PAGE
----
Please Note: This Article is 7 years old. This increases the likelihood that some or all of it's content is now outdated.

Adding Hardwood to your property? Don’t forget the subfloor.

Adding hardwood floors to your property can boost its rental or sale value considerably, as well as being a strong lure to potential tenants. One consideration in an installation of this type that is often neglected until it’s too late is the type of subfloor that your property features.

The subfloor is the existing floor in your property. There are many types of different subfloors, including: joists, concrete, wooden floor boards, plywood, chipboard, asphalt and bitumen. Installation methods for solid wood flooring and engineered wood flooring differ depending on the type of subfloor.

Before you install any kind of hardwood flooring in your property, ensure that the subfloor is flat, level and dry.

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Joists

If you are laying hardwood flooring directly onto joists then the planks must be at least 18mm thick to ensure enough strength and stability. Either engineered wood flooring or solid wood flooring should be secret nailed or secret screwed directly to the joists.

Concrete or screed

If your subfloor is concrete (a screeded floor) then either engineered wood flooring or solid wood flooring can be used. Solid wood flooring must be glued directly onto the concrete. Engineered wood flooring can be floated over an underlay, without fixing it down, or it can be glued directly onto the concrete.

Wooden floor boards or Plywood

If your subfloor is wooden floor boards or plywood then solid wood flooring must be secured down by either secret nailing or secret screwing, with the flooring planks running perpendicular to the floor boards. Engineered wood flooring can be floated over underlay, or if the flooring planks are 18mm or thicker it can be secret nailed or secret screwed down.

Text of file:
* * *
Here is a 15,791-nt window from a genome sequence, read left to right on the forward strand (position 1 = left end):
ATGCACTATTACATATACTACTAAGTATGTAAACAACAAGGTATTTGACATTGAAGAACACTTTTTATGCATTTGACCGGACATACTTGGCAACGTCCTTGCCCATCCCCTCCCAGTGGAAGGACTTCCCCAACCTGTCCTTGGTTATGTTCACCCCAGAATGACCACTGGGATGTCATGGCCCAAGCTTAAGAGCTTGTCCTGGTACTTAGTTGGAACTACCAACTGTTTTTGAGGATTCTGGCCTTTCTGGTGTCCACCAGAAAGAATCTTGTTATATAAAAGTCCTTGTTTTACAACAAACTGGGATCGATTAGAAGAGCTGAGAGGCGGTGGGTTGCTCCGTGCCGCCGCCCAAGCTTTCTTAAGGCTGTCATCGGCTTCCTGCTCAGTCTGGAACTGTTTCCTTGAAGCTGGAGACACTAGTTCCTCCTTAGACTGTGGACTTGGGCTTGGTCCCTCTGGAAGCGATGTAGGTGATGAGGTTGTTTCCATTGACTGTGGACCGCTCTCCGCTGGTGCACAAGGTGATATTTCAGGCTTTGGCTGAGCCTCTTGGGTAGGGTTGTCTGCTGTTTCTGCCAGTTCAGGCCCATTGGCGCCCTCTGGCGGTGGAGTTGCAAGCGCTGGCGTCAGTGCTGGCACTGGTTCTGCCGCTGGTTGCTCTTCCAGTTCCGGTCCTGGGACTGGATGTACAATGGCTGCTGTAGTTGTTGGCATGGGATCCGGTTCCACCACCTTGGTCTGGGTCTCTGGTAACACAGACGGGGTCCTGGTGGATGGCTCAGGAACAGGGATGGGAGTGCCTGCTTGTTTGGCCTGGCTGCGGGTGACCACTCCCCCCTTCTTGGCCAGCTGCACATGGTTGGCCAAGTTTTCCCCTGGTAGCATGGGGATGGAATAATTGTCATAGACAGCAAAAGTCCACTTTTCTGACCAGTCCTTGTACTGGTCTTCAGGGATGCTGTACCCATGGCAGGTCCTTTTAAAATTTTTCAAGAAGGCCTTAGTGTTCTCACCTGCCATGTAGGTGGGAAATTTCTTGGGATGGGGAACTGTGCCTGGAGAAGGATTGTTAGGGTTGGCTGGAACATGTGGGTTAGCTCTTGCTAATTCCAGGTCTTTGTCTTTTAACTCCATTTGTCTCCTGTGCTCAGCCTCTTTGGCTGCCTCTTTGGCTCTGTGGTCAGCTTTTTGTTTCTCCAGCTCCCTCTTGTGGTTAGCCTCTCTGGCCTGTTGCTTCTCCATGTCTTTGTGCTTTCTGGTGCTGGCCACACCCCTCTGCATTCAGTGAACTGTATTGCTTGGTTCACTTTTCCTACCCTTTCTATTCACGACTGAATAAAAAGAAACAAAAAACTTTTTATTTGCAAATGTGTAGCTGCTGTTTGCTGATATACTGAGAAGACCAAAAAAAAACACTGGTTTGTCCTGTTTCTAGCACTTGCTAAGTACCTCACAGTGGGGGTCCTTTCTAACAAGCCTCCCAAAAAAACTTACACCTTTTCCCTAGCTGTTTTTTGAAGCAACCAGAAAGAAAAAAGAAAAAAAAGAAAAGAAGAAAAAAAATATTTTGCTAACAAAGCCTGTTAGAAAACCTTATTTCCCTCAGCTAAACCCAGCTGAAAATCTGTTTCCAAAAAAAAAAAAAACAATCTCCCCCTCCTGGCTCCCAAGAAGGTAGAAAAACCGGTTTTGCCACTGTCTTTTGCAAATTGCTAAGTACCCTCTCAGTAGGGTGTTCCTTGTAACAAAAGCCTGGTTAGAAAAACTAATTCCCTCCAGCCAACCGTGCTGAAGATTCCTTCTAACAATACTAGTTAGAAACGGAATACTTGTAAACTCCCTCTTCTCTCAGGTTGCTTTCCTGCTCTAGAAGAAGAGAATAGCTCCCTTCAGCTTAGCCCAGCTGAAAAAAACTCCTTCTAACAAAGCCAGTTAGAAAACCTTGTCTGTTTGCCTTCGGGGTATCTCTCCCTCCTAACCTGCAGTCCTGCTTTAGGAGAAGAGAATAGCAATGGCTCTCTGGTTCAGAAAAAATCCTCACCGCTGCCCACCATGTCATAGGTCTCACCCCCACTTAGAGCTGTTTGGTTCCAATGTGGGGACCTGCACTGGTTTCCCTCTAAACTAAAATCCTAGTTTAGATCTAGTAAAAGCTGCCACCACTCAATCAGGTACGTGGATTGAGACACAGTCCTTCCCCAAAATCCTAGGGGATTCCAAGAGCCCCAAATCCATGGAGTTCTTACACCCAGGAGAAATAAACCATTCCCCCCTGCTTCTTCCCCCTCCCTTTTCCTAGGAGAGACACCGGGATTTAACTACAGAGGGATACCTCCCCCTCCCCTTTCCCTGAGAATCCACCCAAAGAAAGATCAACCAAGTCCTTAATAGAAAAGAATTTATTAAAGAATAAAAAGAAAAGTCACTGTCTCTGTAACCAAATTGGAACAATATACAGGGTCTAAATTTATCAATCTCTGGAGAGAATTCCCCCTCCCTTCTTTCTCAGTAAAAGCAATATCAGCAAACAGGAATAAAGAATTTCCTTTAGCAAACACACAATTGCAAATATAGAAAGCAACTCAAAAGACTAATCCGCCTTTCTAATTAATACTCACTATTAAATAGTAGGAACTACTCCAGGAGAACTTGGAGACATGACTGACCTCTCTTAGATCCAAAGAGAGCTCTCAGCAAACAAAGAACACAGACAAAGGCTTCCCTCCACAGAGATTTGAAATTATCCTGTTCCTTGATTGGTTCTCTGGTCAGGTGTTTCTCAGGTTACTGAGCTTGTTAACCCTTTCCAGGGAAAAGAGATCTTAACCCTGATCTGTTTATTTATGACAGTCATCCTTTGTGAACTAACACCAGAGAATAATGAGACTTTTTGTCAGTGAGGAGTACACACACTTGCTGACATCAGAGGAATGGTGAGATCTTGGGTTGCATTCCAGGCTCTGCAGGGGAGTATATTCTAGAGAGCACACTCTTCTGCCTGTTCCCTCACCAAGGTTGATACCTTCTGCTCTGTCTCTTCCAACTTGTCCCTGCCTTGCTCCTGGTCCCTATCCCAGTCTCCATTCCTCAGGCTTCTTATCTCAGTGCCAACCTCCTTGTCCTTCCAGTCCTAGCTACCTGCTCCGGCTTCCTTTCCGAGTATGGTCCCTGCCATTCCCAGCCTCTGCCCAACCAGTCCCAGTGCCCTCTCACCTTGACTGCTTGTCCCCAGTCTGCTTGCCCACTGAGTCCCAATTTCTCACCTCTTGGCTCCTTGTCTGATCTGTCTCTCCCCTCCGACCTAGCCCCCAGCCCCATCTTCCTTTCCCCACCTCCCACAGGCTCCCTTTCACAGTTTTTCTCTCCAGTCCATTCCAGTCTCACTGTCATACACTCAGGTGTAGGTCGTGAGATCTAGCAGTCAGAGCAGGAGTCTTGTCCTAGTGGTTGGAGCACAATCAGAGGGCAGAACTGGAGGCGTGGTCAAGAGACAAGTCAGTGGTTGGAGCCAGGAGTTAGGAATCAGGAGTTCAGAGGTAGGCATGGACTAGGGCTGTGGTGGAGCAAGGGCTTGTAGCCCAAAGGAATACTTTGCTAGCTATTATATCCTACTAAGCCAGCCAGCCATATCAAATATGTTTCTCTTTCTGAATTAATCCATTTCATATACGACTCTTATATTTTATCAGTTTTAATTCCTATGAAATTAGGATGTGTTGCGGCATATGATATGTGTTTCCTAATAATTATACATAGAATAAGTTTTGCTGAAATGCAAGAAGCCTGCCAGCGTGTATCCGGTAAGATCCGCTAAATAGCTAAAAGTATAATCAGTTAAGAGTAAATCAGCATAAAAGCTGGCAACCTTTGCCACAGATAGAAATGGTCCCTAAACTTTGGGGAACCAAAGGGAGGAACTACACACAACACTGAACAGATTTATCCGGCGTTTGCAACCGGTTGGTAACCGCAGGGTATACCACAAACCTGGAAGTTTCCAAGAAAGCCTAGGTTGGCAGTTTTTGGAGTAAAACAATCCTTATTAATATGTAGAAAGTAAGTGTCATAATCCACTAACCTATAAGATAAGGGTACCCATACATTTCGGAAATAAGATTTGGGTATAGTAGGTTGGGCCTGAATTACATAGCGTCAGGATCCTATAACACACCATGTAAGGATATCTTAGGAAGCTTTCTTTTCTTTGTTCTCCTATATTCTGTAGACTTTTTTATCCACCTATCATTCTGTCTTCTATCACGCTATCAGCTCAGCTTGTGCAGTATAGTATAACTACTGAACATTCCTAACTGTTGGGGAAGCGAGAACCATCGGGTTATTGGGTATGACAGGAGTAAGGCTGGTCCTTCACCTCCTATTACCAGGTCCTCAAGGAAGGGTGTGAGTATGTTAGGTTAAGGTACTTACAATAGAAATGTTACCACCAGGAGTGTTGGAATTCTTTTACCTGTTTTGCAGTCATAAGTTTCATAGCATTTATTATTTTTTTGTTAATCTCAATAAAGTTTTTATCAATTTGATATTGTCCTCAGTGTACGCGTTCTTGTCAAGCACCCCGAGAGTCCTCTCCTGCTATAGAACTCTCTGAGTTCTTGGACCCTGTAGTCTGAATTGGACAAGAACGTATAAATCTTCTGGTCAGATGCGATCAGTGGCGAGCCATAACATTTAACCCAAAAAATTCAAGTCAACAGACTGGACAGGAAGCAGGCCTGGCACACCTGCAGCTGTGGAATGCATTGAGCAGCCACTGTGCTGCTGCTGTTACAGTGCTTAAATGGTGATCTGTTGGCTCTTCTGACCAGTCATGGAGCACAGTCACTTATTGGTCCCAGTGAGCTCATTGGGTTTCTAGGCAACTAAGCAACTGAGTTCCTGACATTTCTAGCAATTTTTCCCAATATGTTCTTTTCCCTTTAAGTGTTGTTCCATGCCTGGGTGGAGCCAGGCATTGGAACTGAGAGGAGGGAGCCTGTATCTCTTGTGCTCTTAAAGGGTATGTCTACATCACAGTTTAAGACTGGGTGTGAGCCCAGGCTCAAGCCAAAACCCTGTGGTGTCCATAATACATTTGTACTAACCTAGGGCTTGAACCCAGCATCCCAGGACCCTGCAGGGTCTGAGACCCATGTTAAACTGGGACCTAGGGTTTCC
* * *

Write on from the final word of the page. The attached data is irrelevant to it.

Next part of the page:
Chipboard

A chipboard subfloor can be treated in a similar way to concrete. Solid wood flooring must be glued directly down to the chipboard. Engineered wood flooring can be floated over an underlay, without fixing it down, or if required, it can be glued directly onto the chipboard. Secret screwing or secret nailing should not be used as it will break the chipboard and the hardwood flooring will not have a secure material to hold on to. This will mean that the hardwood flooring will not be securely fixed in place.

Asphalt

If your subfloor is asphalt, a black smooth compound, which is fairly common for levelling and sealing concrete floors, then a primer must be used before the adhesive will adhere to it. Solid wood flooring must be glued directly down to the asphalt. Engineered wood flooring can be floated over an underlay, without fixing it down, or it can be glued directly down.

Bitumen

Occasionally a concrete subfloor will have bitumen residue, usually from old parquet block floors. If gluing solid wood flooring down then 95% of the bitumen residue should be removed. Engineered wood flooring can be floated over the bitumen.

With these tips in mind you can avoid any costly mistakes that might arise from your existing subfloor whatever it might be made of. Don’t operate under the assumption that just because you can’t see it, it can’t cause you any trouble.

This content was supplied by Chris Elliot of hardwood flooring, providers of quality solid, engineered and laminated wooden flooring as well as a wide range of accessories.

Please Note: This Article is 7 years old. This increases the likelihood that some or all of it's content is now outdated.
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